J.B. Spins

Jazz, film, and improvised culture.

Friday, September 08, 2006

Publishing Jumps on the Bandwagon, Attacks the Path to 9-11

If a major publisher pulled promotional materials for fear of offending conservative bloggers, Publisher’s Weekly (book publishing’s trade journal) could be counted on for outraged cries of censorship. Today, PW Daily celebrates Scholastic for replacing a viewer’s guide for The Path to 9-11, with in their words: “an alternative guide that, appropriately (if ironically), deals with issues of media literacy.” PW's recap of the controversy essential boils down the DNC’s talking points:

“While ABC was taking a drubbing in the blogosphere for its upcoming miniseries about the events leading up to September 11, Scholastic was apparently hard at work recasting its association with the docudrama. After The Path to 9/11 generated an outcry from liberal bloggers and then, yesterday, Bill Clinton publicly condemned the series for historical inaccuracies—the crux of the left wing's anger stems from fictional scenes that lay blame for the attacks on the Clinton's administration.”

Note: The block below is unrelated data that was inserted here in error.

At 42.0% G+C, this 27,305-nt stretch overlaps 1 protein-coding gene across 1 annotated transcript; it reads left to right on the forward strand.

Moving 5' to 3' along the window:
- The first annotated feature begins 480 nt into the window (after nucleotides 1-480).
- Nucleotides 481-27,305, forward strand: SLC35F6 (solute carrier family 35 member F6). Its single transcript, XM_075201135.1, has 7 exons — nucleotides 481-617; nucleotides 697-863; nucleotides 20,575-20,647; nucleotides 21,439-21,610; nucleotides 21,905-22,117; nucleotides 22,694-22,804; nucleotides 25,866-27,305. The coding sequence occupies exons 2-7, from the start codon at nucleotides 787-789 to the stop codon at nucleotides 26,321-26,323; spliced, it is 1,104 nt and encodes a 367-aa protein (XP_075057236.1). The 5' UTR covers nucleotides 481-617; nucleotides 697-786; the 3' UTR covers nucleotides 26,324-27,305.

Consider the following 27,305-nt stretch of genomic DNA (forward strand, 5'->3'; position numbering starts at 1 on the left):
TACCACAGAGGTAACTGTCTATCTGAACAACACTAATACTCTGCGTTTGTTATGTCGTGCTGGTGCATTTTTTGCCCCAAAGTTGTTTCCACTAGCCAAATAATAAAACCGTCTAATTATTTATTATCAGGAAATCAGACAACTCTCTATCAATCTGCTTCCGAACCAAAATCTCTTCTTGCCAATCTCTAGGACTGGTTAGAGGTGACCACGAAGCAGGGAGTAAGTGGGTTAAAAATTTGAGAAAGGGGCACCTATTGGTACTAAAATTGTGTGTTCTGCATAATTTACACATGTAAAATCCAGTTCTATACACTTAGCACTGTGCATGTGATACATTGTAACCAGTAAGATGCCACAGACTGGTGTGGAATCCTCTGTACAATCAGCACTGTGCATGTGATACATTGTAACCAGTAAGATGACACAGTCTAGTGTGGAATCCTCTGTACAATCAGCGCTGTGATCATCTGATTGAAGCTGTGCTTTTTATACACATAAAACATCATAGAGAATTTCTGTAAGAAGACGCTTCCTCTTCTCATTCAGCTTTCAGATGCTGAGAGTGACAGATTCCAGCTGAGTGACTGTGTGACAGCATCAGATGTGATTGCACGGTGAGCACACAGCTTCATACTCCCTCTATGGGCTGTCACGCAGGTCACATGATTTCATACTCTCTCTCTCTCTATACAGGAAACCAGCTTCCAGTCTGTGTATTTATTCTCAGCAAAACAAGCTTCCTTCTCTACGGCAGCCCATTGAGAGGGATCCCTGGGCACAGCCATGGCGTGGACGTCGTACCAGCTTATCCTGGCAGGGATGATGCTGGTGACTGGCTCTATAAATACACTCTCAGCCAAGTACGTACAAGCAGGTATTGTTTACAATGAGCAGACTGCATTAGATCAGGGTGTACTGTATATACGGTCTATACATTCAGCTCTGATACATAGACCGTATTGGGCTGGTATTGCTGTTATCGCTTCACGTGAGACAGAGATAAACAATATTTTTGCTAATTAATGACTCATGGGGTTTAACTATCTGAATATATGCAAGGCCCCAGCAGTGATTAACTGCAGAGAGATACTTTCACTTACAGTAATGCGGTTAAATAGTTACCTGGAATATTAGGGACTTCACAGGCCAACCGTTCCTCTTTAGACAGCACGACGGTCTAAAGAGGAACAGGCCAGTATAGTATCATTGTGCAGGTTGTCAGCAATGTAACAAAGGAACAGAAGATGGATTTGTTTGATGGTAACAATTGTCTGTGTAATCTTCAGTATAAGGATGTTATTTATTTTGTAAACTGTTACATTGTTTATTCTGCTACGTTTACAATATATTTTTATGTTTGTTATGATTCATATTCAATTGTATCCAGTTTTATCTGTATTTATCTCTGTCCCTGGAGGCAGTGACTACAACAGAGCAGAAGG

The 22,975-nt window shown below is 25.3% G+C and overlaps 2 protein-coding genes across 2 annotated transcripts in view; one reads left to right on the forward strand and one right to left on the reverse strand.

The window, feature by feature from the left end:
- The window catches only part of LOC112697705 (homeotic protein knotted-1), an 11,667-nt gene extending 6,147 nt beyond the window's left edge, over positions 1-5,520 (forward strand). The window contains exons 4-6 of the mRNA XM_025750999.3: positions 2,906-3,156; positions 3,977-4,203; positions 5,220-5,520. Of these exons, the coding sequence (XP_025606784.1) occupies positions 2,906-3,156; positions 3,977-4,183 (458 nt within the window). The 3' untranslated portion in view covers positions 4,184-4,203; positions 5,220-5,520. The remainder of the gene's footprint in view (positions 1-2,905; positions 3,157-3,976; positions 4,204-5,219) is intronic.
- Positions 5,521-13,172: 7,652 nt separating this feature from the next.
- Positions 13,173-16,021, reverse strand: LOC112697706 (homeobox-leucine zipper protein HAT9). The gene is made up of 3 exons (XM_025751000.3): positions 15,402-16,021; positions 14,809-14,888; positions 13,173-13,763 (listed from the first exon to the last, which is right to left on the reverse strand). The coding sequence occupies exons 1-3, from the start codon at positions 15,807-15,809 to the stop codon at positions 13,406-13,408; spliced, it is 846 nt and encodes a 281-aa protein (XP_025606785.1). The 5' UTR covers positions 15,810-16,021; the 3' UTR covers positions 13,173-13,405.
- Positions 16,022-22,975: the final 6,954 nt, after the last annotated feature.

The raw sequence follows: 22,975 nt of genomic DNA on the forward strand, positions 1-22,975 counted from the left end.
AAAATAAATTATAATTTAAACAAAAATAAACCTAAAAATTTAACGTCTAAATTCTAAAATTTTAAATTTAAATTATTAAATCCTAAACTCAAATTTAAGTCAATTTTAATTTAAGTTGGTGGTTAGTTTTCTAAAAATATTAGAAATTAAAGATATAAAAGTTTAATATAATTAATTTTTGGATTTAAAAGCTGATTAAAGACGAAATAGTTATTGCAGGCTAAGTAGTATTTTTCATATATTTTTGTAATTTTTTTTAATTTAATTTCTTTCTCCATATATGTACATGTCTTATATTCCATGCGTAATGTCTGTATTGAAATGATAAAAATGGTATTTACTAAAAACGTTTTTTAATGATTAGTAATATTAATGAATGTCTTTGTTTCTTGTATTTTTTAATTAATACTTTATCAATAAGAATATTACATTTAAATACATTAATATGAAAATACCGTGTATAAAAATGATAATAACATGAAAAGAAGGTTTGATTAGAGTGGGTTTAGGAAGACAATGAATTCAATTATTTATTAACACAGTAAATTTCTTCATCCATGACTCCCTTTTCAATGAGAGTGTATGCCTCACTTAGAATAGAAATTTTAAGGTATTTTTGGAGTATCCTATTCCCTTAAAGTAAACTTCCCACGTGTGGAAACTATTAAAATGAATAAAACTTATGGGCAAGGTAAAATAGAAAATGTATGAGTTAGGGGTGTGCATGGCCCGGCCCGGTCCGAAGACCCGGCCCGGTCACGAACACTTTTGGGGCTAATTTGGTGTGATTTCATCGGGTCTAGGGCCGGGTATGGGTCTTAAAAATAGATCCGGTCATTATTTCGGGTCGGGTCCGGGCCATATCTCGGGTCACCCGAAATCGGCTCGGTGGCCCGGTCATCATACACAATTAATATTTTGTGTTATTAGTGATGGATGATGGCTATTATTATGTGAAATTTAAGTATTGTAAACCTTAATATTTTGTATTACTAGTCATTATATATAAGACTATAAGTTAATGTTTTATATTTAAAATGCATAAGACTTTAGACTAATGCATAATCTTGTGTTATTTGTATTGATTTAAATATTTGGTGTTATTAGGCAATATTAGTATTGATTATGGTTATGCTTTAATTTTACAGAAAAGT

PW declined to mention any of positive reviews generated by the other side of the blogosphere, letting the controversial contentions of wholesale inaccuracies stand as established truth. Instead PW characterizes the reaction as monolithically negative. Unfortunately, I never saw the offending viewers’ guide before Scholastic yanked late last night (good news: Riehl World has it here). Its replacement is clearly intended to undermine the credibility of Path to 9-11, with leading discussion points like:

"What are the matters of dispute in the docudrama? What are the scenes that were altered or did not happen? How do these scenes affect your understanding? Are the changes part of an effort by the producers to shape your beliefs about these events? In your view, is this an appropriate way to treat an event such as this?"

This is my industry, ever loyal to Bill Clinton, willing to attack any who question his legacy. This is par for the course for PW, but remember Scholastic’s actions here when you’re about to plunk down $30 for the next Harry Potter. Better yet, wait for the mass market.